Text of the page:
Japan is like a coconut.
It’s not just hard to “crack” the language or Tokyo’s subway map—though that can be pretty tough. The hard outer shell of coconut cultures is harder for outsiders to penetrate in general. However, once you break through, you can get at the goodness within and be part of the in-group.
Other cultures are like peaches: soft and squishy on the outside, easy for anyone to get into, but with that hard pit at the center that makes it harder to have meaningful, deep relationships.
In global business interactions, peaches and coconuts often have a hard time talking to each other. Think of something as simple as a business e-mail: who you send it to, what kind of greeting you open with, what kind of logic you use to explain your points. All of that matters. In a hierarchical corporate culture—which is common in Japan—who you send the email to and who you cc on the email can be critical, especially if there is a significant gap in seniority between the sender and recipient. To those of us from a more egalitarian culture, this can pose a challenge.
So how do we crack that coconut? How do you live, study, or work in Japan when you’re non-Japanese? Or how do you get to the peach pit if you’re living in a peach culture? More broadly, what can any of us do to communicate more effectively across cultures?
There are three steps you can take to gain cross-cultural fluency:
1. Self-analyze to understand your own behavior
2. Compare your behaviors to the norms in your new culture and identify large gaps
3. Stretch your behaviors to bridge those gaps
Know yourself, know the gaps
We each come from our own culture and upbringing, which have given us conscious and subconscious assumptions about how to behave, what is considered common sense, what is considered the “right” behavior. Here in Japan, there is a myth of cultural homogeneity, but looking beyond the stereotypical divides of Tokyo vs. Osaka, rural Japan vs. urban Japan—people are first and foremost individuals.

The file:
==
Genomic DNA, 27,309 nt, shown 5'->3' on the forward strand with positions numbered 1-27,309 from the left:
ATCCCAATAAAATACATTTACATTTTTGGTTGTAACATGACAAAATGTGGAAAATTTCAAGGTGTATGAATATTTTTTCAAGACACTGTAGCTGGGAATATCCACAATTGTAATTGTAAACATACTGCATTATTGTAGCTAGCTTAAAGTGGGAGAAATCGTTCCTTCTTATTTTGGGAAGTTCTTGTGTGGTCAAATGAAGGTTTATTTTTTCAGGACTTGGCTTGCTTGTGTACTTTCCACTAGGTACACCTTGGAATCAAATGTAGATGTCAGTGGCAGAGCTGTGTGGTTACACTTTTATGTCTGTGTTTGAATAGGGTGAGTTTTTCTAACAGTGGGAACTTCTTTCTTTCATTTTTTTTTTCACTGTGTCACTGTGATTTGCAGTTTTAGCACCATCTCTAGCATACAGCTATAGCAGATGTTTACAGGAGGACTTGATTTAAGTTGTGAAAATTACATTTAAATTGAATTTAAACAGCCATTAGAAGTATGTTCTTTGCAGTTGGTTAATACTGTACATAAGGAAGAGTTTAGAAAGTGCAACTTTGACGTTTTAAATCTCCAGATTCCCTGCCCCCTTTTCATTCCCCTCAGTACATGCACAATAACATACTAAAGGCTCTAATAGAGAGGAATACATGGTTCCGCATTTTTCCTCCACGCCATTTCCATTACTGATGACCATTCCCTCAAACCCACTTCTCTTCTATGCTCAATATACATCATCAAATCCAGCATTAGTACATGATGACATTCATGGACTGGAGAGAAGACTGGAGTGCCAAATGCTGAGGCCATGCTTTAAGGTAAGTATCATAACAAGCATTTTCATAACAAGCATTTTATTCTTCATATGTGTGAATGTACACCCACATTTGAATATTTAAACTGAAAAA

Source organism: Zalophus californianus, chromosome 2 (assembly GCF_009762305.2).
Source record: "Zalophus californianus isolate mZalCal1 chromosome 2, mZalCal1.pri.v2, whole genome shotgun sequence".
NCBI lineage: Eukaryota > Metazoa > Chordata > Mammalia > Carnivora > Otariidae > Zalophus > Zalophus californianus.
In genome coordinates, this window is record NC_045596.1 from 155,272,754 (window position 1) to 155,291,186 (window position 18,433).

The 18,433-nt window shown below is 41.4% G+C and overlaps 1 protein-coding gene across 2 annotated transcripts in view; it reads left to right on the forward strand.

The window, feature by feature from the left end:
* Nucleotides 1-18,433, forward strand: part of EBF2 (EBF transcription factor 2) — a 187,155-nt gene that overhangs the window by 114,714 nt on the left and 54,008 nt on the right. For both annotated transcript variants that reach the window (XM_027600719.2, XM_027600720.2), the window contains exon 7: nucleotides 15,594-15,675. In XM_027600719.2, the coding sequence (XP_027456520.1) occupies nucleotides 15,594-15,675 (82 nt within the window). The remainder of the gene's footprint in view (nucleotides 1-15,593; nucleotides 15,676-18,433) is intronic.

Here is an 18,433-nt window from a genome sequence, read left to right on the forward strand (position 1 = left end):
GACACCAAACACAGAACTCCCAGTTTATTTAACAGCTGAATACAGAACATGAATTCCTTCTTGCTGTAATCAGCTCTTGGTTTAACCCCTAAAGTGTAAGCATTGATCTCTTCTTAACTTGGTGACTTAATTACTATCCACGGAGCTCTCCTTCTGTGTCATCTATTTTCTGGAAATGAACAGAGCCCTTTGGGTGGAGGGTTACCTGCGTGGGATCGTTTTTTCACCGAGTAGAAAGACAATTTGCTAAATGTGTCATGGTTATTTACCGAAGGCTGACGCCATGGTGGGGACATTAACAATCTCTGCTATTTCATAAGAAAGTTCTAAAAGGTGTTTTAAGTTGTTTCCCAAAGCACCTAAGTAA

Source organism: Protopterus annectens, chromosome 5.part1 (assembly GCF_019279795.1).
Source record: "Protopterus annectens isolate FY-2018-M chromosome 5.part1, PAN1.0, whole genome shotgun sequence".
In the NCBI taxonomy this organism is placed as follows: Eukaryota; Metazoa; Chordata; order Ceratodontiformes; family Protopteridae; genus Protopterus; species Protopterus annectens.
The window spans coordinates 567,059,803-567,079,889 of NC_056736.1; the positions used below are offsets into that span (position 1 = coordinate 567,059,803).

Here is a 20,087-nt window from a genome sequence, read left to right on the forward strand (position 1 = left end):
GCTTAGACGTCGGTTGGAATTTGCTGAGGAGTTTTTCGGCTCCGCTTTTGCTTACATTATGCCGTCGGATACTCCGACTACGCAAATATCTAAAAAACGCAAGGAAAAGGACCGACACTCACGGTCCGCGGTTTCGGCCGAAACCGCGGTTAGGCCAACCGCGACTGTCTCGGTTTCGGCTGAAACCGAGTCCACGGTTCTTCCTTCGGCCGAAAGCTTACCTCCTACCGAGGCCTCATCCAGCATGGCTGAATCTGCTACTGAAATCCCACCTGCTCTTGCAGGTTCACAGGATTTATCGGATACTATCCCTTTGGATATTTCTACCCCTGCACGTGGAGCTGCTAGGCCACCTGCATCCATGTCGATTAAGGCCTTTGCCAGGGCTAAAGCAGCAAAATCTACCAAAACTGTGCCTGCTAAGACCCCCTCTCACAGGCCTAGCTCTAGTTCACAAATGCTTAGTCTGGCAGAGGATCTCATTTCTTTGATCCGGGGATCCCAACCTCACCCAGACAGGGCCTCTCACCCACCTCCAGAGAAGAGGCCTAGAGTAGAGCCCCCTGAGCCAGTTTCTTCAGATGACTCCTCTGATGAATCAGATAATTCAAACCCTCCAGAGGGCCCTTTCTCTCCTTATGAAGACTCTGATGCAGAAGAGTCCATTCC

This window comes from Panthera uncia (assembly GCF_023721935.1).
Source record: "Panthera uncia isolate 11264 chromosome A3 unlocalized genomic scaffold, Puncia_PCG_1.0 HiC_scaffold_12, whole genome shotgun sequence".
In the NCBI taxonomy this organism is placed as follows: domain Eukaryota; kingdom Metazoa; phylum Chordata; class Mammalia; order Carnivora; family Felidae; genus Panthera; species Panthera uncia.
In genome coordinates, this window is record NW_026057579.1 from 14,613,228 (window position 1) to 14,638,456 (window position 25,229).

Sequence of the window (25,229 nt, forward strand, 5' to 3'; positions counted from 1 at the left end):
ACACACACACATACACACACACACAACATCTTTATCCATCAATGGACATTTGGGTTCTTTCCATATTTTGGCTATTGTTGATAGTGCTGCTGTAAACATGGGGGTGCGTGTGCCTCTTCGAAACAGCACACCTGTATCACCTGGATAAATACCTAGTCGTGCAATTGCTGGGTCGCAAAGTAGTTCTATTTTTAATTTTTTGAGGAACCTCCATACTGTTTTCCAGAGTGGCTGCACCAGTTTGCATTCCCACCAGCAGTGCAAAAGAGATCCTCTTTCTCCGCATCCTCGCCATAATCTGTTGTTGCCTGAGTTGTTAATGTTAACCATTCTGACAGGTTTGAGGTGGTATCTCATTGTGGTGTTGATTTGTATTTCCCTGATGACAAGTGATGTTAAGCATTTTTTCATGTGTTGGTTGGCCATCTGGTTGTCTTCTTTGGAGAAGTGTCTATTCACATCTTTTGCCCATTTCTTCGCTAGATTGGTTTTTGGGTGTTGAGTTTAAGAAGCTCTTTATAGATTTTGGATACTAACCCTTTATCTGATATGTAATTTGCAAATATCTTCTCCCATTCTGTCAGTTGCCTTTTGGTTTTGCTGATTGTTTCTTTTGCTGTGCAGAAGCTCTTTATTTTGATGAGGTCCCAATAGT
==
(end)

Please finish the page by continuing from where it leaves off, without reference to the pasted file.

National culture influences each of us—but it does not define us.
So if we can’t use national cultures to help define our behaviors, what can we do? We need to get inside our own heads, do a bit of self-analysis to figure out how we function, and look at specific business behaviors which pose challenges for us.
Luckily, there are existing tools and frameworks which can help us to do this.
We can use these frameworks to evaluate ourselves and the characteristics of new cultures to identify gaps.
An excellent summary of the facets which define national cultures can be found in INSEAD professor Erin Meyer’s book The Culture Map, as well as her online tools. We can use culture maps to identify how far we are from other cultures in specific business situations, but this all begins with self-awareness. We can’t identify how to adapt without first knowing where we are starting from. To identify specific challenges we face in our new culture, we need to look at the specific situations we are facing—emails, meetings, negotiations, and more.
Stretch to bridge the gaps
Once you have identified the gaps between your behavior and a particular culture, it’s time to stretch your behavior to allow yourself to function more effectively. The key word is “stretch.” To adapt and function better in a different culture, you should not change who you are.
To adapt and function better in a different culture, you should not change who you are.
It’s important here to focus on changing behaviors, but not changing yourself. In his book Global Dexterity, Brandeis University professor Andy Molinsky describes how we each have a natural comfort zone for a given behavior, and how we can stretch that comfort zone to overlap with the norms of a different culture.
We can adapt by using our existing behaviors without needing to change our core values.
The GLOBIS Experience
In September 2016, GLOBIS University welcomed 30 students into its Full-Time MBA program. Those students are a hugely diverse group representing 15 countries with quite different national cultures, but they’ll spend the next year working together and debating in class as teams.
To help give them a head start becoming a functional team, I ran a half-day cross-cultural workshop with them. Over an afternoon, we looked at behaviors as a group and as individuals to identify any cross-cultural gaps and help develop a strong class culture. The feedback was great—the students’ awareness of cultural differences increased, and they began to see their own cultural assumptions, potential challenges, and the necessity of stretching their behavior. All of this was designed to help them study together and experience life in Japan more broadly.
The diverse viewpoints of such a group lead to a level of innovation and creativity impossible in a monocultural environment.
To leverage that diversity, it is first necessary to clear gaps which separate us and adapt our behaviors to work more effectively. Then all of us, coconuts and peaches, can enjoy the fruits of cross-cultural work.